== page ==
Those splashes of rain-water on jubilee ground

[ Krishnan M ]

It was just another casual weekend and I was lazing around my sofa in my home in Dubai trying to feel the definition of a couch potato. My eyes supported my feeling and fell upon the TV remote. As the channels flipped across, an old Hindi song on a music channel caught my attention.
‘Bachche man ke sachche’ from the movie ‘Do Kaliyaan’ – a 1968 release.
My mind travelled back into the 1970’s when the innocent kid in me was busy exploring the pages of friendship. And I was carried across to Arunachal Pradesh, a remote place called Tezu, from where my childhood blossomed. One of those childhood incidents unfurled before my mind.
During those days, the population of Tezu was small and almost all faces were familiar. Private cars were hardly seen. The roads serviced cycles, cycle rickshaw and scooters apart from pedestrians.
Our neighbour’s son, Mintu was my classmate. We were in class six. Our walks to and fro between home and school were together.
It was a rainy day and we were walking back home through the green grass of the jubilee ground, which was nestled over an undulating plain, among the greenery of the town. The road snaked beside the ground which led to our house further down near the post office.
I can still feel the splash of water droplets on my face along with the smell of the green grass when we kicked the water lying on the grass. We continued with our play on the grass as the rain drizzled on. Our ears picked up the sound of an ambassador car passing through the road, but our minds ignored it and we carried on. The sound of the car abruptly stopped instead of fading gradually, which forced us to turn around. It was the deputy commissioner – a lady.
She looked at us and at our umbrellas lying metres away from us, upside down with water collected inside. We got tensed and looked at each other before walking slowly towards our umbrella. We raised it over our head only to be drenched with the rainwater. The DC smiled and moved ahead.
Now several questions started storming our tiny minds. Mintu looked at me puzzled and raised one of those questions. “Krish, what happens if the DC complains to our parents?”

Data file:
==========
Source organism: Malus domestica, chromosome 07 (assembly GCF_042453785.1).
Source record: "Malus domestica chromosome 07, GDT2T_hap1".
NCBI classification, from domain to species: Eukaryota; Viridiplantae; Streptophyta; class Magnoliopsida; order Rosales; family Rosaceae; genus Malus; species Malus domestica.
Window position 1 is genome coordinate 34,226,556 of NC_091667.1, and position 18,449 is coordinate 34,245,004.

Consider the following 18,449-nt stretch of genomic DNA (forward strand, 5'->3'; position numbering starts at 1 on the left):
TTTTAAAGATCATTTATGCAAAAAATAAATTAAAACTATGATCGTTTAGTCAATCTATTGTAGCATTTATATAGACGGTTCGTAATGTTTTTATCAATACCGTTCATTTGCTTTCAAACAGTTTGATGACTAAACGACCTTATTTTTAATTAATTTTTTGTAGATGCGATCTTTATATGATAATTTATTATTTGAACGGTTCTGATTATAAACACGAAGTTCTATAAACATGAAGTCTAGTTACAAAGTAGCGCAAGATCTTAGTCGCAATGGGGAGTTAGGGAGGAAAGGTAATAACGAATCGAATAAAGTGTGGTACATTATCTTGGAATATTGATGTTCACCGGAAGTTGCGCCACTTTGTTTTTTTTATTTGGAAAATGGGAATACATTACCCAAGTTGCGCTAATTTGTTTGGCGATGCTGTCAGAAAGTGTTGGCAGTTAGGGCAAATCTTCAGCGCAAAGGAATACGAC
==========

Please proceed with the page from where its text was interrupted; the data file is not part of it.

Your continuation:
Mintu’s question made my blood run cold. I sat on the ground with a fist on my chin and elbow on my knee. I replied that we should have directly gone home without getting wet. I looked at him and blamed him for taking the decision of playing in the rain.
He looked at me angrily, pointed his fingers at me and said, “You started playing first, not me.”
The blame game snowballed into an argument and after some time, both of us were on the ground fighting ‘kushti’. After a couple of rollovers Mintu suddenly looked at me and said, “The DC was smiling!”
I stood up immediately and raising both of my hands said, “Madam won’t complain.”
We were completely in smiles again, hugged each other and started walking towards home with hands on each other’s shoulder. Looking at us, no one could tell that we were fighting a moment ago!
I really miss those innocent moments.
During our walk back home I said to Mintu, “It is very nice to be a DC, we can travel in the car.”
“Don’t worry”, he replied casually, “Your father is an engineer now, my father an operator. After several promotions your father will become DC”.
I interrupted and said, “After that, your father will become DC.”
“After more promotions”, Mintu continued, “Your father will become chief minister and my father minister.” I took over and said, “Then my father will become prime minister and your father chief minister”.
Mintu looked at me and exclaimed, “Your father will be the president and my father prime minister…” and our laughter continued until we reached our respective homes, where we neither saw any prime minister nor a chief minister.
Luckily, our clothes had dried out and there was no sign of the DC either. We sighed in relief.
I came back from my reveries to Dubai… I realized children are true to heart and at times we adults need to go back to learn again. Their innocence and purity are never spoilt by any mundane affairs or activity.
(The author, a business development manager based in Dubai, spent his childhood in Tezu and was a student of Tezu Government Higher Secondary School from 1976 to 1981. He can be contacted at